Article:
The lack of student involvement at USM is no secret, and it’s a fairly easy problem to pin down when looked at from a student’s perspective. With a large commuter population, getting anyone to trek back to campus after class is a tall order, and not terribly realistic given Portland’s superior brand of nightlife.
But the Portland and Gorham Events Boards’ insistence in spending money to finance chronically under(and in some cases un)attended events shows a disconnect between what counts as “entertainment” in the eyes of the average student, and those who dole out our student activity fund.
The most recent example of this disconnect took place two weekends ago at the “Rock for a Cure” concert held on Saturday night at the Brooks Student Center in Gorham. The event brought local rock acts The Leftovers, Grand Hotel and Eric Bettencourt – all of whom feature USM students past and present – to perform on the Gorham campus, a line-up that cost GEB $1,760.96 according to incoming GEB chair Sahara Doane.
The GEB also purchased $9,607.45 in sound equipment to replace an outdated system, a set-up that will be used for future music events, but was first unveiled for the “Rock for a Cure” show.
It should be noted that the event has traditionally been a philanthropic fundraiser held by the brothers of Sigma Nu to raise money for St. Jude Children’s Hospital, and while they did assist in planning this year’s concert, they “didn’t give us as much help with the event as we expected at all,” according to incoming GEB chair Sahara Doane.
Add to this organizational ‘perfect storm’ the fact that the event was also supposed to be held outside, but was forced into the Brook’s Student Center lower-level due to bad weather on the day of the event.
After dropping $1,700 on a concert, and nearly $10,000 to present future shows, one would hope the event was at least well attended, but a Saturday night at USM is typically spent either in a mad-dash toward intoxication – either clandestinely in one’s own dorm room, or on the streets of the Old Port – or else home at one’s parents house, and the event, to little surprise, drew half a dozen to a dozen patrons, most of whom, Doane admits, “were bystanders in the cafeteria.”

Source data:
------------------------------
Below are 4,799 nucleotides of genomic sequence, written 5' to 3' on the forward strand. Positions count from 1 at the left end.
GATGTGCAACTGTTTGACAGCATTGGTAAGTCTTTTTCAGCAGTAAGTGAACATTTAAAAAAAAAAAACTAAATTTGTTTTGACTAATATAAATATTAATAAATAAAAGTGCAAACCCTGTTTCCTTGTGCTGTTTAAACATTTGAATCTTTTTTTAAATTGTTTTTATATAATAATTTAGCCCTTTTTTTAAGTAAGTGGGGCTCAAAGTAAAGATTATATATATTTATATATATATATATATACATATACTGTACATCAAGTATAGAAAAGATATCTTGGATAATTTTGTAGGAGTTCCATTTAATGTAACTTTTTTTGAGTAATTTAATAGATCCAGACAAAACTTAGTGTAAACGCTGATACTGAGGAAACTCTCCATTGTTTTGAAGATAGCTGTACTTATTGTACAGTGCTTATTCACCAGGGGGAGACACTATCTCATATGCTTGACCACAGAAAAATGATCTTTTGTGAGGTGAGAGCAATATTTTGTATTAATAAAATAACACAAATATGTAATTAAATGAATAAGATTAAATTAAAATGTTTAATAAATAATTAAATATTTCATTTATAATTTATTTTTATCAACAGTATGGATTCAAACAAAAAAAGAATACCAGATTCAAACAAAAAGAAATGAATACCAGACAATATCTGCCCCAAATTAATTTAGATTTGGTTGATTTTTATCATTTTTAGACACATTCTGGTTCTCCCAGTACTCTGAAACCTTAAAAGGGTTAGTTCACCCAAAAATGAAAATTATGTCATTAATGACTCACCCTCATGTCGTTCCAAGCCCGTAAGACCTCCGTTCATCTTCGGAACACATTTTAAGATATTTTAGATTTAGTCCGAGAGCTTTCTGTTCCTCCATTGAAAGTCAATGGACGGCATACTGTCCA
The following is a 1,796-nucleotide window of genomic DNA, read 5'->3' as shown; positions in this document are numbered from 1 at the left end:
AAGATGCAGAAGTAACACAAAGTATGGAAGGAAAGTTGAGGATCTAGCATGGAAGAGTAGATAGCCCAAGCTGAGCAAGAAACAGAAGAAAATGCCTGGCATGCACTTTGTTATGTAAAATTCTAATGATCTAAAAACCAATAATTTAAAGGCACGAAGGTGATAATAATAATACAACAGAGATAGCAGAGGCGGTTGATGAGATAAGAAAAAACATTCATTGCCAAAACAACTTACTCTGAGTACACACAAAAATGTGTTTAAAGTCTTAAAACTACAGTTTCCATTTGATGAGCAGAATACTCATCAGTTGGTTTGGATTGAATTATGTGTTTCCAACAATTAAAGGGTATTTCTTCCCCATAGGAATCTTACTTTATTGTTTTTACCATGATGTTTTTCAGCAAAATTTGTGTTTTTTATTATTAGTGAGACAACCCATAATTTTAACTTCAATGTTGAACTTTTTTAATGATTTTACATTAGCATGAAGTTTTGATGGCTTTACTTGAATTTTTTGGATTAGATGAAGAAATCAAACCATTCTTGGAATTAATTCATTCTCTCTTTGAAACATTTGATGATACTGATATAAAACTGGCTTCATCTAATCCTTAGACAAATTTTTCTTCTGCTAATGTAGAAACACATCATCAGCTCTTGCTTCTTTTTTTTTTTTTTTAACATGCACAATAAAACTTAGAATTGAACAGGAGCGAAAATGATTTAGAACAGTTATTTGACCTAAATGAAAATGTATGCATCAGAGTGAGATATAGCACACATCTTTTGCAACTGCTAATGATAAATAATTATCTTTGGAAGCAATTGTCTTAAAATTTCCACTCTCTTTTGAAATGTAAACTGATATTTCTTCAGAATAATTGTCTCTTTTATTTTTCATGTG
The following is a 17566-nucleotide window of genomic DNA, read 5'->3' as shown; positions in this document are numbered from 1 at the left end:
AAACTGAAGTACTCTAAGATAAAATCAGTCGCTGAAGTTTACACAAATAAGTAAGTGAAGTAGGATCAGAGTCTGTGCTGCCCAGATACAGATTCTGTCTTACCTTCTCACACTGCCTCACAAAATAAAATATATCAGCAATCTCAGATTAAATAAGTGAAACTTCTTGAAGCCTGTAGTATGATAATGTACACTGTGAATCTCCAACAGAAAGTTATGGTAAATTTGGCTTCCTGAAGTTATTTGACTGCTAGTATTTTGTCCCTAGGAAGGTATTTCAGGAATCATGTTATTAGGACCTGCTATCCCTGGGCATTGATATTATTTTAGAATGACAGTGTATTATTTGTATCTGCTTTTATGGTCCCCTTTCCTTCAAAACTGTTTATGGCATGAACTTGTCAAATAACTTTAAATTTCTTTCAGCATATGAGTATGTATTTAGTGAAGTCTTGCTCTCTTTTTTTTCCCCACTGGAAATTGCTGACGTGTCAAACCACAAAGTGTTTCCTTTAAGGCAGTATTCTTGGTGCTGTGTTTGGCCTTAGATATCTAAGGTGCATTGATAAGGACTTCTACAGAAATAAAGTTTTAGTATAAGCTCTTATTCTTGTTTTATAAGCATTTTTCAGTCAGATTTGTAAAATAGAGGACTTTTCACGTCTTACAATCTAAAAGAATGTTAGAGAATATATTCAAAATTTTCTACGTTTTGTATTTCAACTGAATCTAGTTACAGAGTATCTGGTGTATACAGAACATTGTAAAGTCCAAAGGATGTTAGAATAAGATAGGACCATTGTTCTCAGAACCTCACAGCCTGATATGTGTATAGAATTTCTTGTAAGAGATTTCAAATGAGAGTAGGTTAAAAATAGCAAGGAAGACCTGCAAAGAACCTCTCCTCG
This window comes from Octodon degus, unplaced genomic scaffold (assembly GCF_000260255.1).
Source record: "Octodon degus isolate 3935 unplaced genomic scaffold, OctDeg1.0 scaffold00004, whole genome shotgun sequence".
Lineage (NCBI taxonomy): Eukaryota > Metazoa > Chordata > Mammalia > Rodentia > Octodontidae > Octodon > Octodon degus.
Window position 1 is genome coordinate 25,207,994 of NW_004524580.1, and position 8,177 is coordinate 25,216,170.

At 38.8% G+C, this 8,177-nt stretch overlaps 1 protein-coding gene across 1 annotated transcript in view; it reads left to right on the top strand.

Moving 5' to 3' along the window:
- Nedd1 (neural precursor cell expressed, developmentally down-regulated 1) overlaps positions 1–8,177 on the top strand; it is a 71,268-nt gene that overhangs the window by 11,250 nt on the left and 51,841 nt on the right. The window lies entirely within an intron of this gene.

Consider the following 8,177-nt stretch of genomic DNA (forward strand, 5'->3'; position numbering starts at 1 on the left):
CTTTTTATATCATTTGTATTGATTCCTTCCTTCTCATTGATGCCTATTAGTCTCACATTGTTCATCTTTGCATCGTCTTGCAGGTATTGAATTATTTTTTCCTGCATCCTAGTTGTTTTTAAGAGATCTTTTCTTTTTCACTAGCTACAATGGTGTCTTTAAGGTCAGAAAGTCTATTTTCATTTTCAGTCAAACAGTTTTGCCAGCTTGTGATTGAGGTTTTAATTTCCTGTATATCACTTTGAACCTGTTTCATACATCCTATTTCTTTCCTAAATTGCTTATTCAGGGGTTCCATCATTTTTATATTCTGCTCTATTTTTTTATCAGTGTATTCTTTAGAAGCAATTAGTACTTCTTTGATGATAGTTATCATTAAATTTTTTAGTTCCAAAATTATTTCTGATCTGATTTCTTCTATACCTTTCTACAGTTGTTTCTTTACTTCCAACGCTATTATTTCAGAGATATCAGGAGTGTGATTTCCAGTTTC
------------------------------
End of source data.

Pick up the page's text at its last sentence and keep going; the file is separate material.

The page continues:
Since factoring in the cost of the new sound equipment does juke the stats a bit, we can just say that the show cost $1,700, meaning the show cost over $200 a student, if one was to figure that at least eight students actually meant to go to the concert, and didn’t simply listen in while waiting for their chicken fingers.
We don’t wish to criticize the efforts of the GEB, Sigma Nu or any other campus organization that seeks to provide entertainment or involvement for USM’s student body. We only ask that, in the future, when our student activity fee dollars are being used, such events are vetted first for their viability and interest to avoid such under-involvement.
Putting on a rock concert on a college campus is a noble effort, but not a very wise decision given the wider range of entertainment options located just 25 minutes away in Portland.
Ideally, we would divert the funds used to put on such ill-advised events to help run the Portland-Gorham shuttles later into the night – at least on weekends – which has the double benefit of allowing student’s to experience Portland nightlife, and be ensured a safe ride back to campus.
Refusal on the school’s part to run what some would inveitably dub a “drunk bus” is downright irresponsible. Convincing students to stick around for a soon-to-be-busted dorm party is near impossible, as is discouraging them from taking a weekly Old Port pilgrimage.
Using student activity fees on things students are doing anyway, and be able to add a level of safety is an easy-solution to an age old problem.
Our activity fee would be better spent on subsidizing the things we are going to do anyway, something that the GEB and PEB have done in the past, offering free or reduced tickets to Sea Dogs and Red Claws games and stand-up at the Comedy Connection. The GEB is now holding an impromptu sale of Sea Dogs’ tickets to raise money for St. Jude, after taking in only five dollars at the “Rock for a Cure” event.
Groups like WMPG and Words & Images provide a similar model for successful involvement, hosting events like the WMPG Fashion Show at SPACE Gallery. The school philosophy symposium has also held events at SPACE, and writing majors recently attended a poetry slam at Portland’s North Star Cafe en masse.
If we can tie events into things that students have already shown an interest in, and not just take a wild guess that “hey, everyone likes a rock concert” then we will have less reason to complain that our tuition dollars are not being spent to serve us as a community.